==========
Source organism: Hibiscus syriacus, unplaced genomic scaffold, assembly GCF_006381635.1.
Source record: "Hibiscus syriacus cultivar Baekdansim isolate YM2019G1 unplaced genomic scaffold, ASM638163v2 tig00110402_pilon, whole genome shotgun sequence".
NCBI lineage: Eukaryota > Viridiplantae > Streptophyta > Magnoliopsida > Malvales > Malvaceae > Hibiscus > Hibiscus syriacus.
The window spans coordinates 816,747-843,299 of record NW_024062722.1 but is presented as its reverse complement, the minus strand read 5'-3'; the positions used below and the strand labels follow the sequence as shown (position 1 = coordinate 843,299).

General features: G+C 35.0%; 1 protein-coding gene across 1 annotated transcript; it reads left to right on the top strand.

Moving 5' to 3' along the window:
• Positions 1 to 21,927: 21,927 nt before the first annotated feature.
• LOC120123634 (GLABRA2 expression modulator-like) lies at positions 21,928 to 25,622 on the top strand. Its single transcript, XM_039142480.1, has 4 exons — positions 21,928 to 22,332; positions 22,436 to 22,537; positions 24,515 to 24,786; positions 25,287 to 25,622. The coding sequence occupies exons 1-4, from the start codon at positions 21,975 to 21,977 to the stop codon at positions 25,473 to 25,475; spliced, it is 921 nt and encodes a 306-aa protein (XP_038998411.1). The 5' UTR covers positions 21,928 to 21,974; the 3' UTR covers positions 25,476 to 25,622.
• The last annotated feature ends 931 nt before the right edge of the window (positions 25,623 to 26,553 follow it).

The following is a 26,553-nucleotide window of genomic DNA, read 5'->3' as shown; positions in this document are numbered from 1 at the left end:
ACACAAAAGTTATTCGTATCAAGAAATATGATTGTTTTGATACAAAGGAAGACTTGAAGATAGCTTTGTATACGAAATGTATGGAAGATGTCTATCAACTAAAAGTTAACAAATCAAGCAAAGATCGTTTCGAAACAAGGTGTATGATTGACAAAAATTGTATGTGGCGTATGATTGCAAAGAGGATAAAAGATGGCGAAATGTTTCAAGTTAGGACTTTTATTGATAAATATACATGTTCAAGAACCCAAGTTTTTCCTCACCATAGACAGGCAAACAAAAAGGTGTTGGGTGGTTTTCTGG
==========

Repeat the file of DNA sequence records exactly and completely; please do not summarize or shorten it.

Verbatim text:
Source organism: Hibiscus syriacus, unplaced genomic scaffold, assembly GCF_006381635.1.
Source record: "Hibiscus syriacus cultivar Baekdansim isolate YM2019G1 unplaced genomic scaffold, ASM638163v2 tig00110402_pilon, whole genome shotgun sequence".
NCBI lineage: Eukaryota > Viridiplantae > Streptophyta > Magnoliopsida > Malvales > Malvaceae > Hibiscus > Hibiscus syriacus.
The window spans coordinates 816,747-843,299 of record NW_024062722.1 but is presented as its reverse complement, the minus strand read 5'-3'; the positions used below and the strand labels follow the sequence as shown (position 1 = coordinate 843,299).

General features: G+C 35.0%; 1 protein-coding gene across 1 annotated transcript; it reads left to right on the top strand.

Moving 5' to 3' along the window:
• Positions 1 to 21,927: 21,927 nt before the first annotated feature.
• LOC120123634 (GLABRA2 expression modulator-like) lies at positions 21,928 to 25,622 on the top strand. Its single transcript, XM_039142480.1, has 4 exons — positions 21,928 to 22,332; positions 22,436 to 22,537; positions 24,515 to 24,786; positions 25,287 to 25,622. The coding sequence occupies exons 1-4, from the start codon at positions 21,975 to 21,977 to the stop codon at positions 25,473 to 25,475; spliced, it is 921 nt and encodes a 306-aa protein (XP_038998411.1). The 5' UTR covers positions 21,928 to 21,974; the 3' UTR covers positions 25,476 to 25,622.
• The last annotated feature ends 931 nt before the right edge of the window (positions 25,623 to 26,553 follow it).

The following is a 26,553-nucleotide window of genomic DNA, read 5'->3' as shown; positions in this document are numbered from 1 at the left end:
ACACAAAAGTTATTCGTATCAAGAAATATGATTGTTTTGATACAAAGGAAGACTTGAAGATAGCTTTGTATACGAAATGTATGGAAGATGTCTATCAACTAAAAGTTAACAAATCAAGCAAAGATCGTTTCGAAACAAGGTGTATGATTGACAAAAATTGTATGTGGCGTATGATTGCAAAGAGGATAAAAGATGGCGAAATGTTTCAAGTTAGGACTTTTATTGATAAATATACATGTTCAAGAACCCAAGTTTTTCCTCACCATAGACAGGCAAACAAAAAGGTGTTGGGTGGTTTTCTGG